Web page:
2024 Toyota GR Tundra Sport: Review & Specs -The whole concept of the series is based on the idea of presenting one-off tales that investigate the possibilities of how a certain event may play out differently in a parallel world. It’s an intriguing idea, and there’s no reason why Marvel should be the only company that can implement it. Join us as we take a trip to another scenario, one in which Toyota made the decision to expand its lineup of performance-oriented GR vehicles to include models other than the Supra, the GR86 sports car, and the Corolla hot hatch. Way beyond.
What about a 2024 Toyota GR Tundra Sport vehicle from the year 2024? Consider the implications. Imagine for a moment supposing Gazoo Racing was able to fit all of its racing and performance expertise into a full-size Tundra. You really don’t need to put too much effort into imagining what such a Toyota might look like since Abimelech Design has already made some renderings of what it would look like.
If you’re feeling a lot of vibes from the Toyota Tacoma X Runner, that’s a good sign! The X Runner was an outstanding midsize truck that had a six-speed manual gearbox and a low-set sport suspension; however, it is unknown whether or not Toyota still offers this model in its current lineup. No! We consider this to be the heresy of the greatest sort. The Toyota Tacoma X Runner was essentially a sports car disguised as a pickup truck. What could possibly be objectionable about that? It is difficult to deny the allure of a road-hugging pickup truck that has a low stance, especially if you are someone who came of age during the sport truck period in the 1990s.
Why did we decide to make a bigger version of our retro-modern X Runner design? The primary reason for this is because the Tundra’s powertrains have a bit more room for improvement in terms of producing more power than the current Tacoma’s antiquated 2.7-liter inline-four and newer-but-average 3.5-liter V-6 engines do. The i-FORCE MAX twin-turbo 3.4-liter V-6 with hybridization is an optional engine option for the 2023 Toyota Tundra. This engine produces 437 horsepower and gobs of torque.
We are willing to wager that Toyota is capable of increasing the engine displacement to 4.0 liters as a tribute to the Tacoma X Runner, maintaining or removing the electric motor (customer option!), and increasing the boost pressure to provide a beautiful, round 500 horsepower. Additionally, there is no way that this vehicle has three pedals in addition to a shifter. Unfortunately, due to the nature of this vehicle being a contemporary truck, Toyota’s “intelligent manual transmission” (IMT) that features rev-matching is not an option. Even for a GR-ified truck, the possibility of installing stick gear is quite unlikely.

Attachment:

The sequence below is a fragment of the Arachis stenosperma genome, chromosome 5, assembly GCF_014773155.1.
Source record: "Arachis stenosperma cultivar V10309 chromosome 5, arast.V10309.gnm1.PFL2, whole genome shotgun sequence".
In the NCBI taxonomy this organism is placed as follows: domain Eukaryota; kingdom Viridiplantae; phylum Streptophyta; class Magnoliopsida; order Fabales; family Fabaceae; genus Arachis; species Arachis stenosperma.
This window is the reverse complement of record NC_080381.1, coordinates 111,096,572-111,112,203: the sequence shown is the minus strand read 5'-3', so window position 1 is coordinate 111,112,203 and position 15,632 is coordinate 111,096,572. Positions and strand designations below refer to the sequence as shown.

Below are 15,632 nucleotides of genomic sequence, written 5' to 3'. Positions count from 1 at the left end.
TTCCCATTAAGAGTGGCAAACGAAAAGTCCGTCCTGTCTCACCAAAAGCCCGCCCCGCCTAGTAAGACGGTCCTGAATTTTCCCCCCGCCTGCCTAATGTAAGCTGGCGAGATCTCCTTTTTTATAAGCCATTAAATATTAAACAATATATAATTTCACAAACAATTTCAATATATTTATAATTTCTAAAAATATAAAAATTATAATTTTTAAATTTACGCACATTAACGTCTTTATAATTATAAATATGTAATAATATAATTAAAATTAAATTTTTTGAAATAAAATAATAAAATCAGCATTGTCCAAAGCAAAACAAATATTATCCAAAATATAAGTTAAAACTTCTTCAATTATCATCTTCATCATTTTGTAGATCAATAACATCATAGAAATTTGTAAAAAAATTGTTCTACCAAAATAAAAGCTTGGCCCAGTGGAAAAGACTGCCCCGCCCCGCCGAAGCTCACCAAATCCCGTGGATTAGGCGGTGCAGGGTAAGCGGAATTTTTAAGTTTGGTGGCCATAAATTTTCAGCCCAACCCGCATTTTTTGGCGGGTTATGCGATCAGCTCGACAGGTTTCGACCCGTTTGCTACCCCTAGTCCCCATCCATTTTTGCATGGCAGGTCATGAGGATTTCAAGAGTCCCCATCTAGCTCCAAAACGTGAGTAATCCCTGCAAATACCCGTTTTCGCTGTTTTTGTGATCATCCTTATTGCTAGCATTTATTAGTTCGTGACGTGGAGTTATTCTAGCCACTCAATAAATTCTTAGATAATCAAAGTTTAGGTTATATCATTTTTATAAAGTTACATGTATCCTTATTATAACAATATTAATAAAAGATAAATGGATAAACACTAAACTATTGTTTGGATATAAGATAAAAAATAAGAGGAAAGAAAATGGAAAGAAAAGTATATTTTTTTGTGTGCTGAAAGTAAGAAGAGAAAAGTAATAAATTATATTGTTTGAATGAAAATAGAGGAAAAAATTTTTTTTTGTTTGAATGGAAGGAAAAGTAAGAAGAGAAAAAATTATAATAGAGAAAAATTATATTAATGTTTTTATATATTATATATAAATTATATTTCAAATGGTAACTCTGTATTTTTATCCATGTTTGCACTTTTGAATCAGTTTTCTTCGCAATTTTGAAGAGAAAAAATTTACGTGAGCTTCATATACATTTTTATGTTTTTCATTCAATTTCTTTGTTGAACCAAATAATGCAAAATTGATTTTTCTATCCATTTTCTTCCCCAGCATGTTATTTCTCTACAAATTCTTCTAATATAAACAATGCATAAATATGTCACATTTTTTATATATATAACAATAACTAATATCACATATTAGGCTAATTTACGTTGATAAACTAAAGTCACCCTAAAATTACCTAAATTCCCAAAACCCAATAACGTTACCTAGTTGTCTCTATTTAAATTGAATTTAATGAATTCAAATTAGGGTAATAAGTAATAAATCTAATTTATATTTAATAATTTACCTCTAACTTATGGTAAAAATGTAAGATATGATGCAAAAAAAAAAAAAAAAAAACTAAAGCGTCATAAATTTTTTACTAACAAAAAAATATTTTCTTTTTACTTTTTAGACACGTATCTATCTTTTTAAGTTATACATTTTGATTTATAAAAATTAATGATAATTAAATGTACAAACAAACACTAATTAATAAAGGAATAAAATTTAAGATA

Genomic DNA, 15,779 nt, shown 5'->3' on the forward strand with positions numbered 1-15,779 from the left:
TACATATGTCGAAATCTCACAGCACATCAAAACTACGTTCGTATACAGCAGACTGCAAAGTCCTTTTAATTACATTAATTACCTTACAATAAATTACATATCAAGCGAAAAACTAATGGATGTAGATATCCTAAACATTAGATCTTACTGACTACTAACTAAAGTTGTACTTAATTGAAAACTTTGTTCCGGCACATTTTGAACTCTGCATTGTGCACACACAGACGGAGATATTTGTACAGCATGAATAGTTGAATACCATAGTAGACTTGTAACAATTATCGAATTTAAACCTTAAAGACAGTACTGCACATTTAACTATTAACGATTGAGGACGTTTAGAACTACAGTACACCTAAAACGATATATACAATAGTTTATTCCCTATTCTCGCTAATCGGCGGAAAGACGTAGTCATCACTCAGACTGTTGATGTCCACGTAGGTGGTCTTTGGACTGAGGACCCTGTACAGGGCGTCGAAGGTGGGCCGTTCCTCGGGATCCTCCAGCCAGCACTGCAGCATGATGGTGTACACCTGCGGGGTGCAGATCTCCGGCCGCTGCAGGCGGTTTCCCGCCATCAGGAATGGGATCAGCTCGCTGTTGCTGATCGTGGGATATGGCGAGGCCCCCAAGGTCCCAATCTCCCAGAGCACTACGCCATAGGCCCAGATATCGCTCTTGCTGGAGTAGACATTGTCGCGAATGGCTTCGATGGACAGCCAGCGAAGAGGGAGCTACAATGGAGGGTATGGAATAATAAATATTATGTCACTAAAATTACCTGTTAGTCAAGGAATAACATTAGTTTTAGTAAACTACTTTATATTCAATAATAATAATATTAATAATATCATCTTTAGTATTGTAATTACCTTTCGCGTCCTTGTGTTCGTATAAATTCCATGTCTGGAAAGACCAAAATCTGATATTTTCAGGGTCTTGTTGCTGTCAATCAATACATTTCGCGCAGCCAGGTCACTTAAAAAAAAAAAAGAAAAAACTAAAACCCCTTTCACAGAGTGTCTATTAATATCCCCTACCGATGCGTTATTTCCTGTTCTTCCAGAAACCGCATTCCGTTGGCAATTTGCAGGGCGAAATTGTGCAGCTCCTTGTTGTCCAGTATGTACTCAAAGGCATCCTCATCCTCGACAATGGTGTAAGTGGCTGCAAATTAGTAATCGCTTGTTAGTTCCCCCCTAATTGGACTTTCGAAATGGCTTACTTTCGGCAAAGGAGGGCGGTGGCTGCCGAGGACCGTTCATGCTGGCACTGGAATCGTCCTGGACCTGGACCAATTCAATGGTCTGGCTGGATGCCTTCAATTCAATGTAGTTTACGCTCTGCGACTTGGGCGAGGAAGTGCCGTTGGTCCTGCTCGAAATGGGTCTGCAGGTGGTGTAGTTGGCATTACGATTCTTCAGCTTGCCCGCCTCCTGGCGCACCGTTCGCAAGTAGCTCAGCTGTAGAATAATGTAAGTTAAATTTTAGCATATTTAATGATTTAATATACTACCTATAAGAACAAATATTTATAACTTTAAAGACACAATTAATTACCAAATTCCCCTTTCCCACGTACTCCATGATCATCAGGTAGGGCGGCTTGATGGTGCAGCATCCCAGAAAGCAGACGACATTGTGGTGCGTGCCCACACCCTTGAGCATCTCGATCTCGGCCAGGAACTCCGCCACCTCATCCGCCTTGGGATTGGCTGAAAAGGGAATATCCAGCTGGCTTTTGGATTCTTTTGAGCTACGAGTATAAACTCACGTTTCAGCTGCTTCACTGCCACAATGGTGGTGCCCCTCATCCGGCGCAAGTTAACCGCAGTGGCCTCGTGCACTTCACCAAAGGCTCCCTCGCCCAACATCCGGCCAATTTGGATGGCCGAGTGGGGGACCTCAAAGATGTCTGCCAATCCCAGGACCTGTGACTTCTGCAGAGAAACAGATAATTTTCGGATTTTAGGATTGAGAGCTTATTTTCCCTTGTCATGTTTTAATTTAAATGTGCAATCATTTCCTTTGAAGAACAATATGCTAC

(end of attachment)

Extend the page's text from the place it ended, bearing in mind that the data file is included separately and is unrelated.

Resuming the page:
In addition to having its technical components rethought in order to fulfill the duties of a sports vehicle, the Tundra requires stylistic cues that unmistakably shout “GR.” What about a forged carbon fiber roof that is directly influenced by the component that is featured on the Circuit Edition GR Corolla? Our GR Tundra has forged carbon that runs all the way up to the front fascia, which has a splitter built into it. The grille’s polygonal pattern is derived directly from the GR86 as well. Last but not least, the GR Tundra receives its signature broad fenders, which are not only required but also quite aesthetically pleasing.
When engaging in sport truckin’ maneuvers, the cabin should have seats that are not only comfy but also adequately bolstered to keep the driver and front passenger safe. Although there are, in fact, rear seats, according to the custom of sport trucks, those seats should be almost inaccessible to anybody who is taller than five feet; extended cabs take the cake! It is currently standard on the Tundra to have wireless support for Apple CarPlay and Android Auto, but these features should be matched with a speaker system that produces a sound that is as excellent as it can be without adding additional weight; we believe the JBL system that comes standard on the higher trim levels will be sufficient. It ought to be the norm for steering wheels to have a flat base, and integrated shift lights need to be an optional add-on. If the passengers open their eyes when they are inside the cabin, they should be greeted with carbon fiber trim right away; otherwise, something is really wrong.
Will the people who work for Ford and GM trucks look down their noses at a GR Tundra and refer to it as a “boy racer truck”? Even if this is the case, you will know deep down in your heart that their mockery is really a disguise for their raging envy. After all, the F-150 Lightning is now an electric vehicle, and we haven’t seen a current version of the Syclone anywhere. Are we going a little bit too far with this? Yes, but let’s not forget that this is only a “what if” scenario. We can only hope that some enterprising product planner at Toyota will read this and be moved to action as a result. After all, a GR Tundra would be a fantastic addition to the portfolio if it were really feasible to manufacture one. It would serve as an anchor point on the other end of the performance spectrum from the rugged TRD Off-Road version. Let’s keep our fingers crossed that, if it does end up happening, the result will be something like this.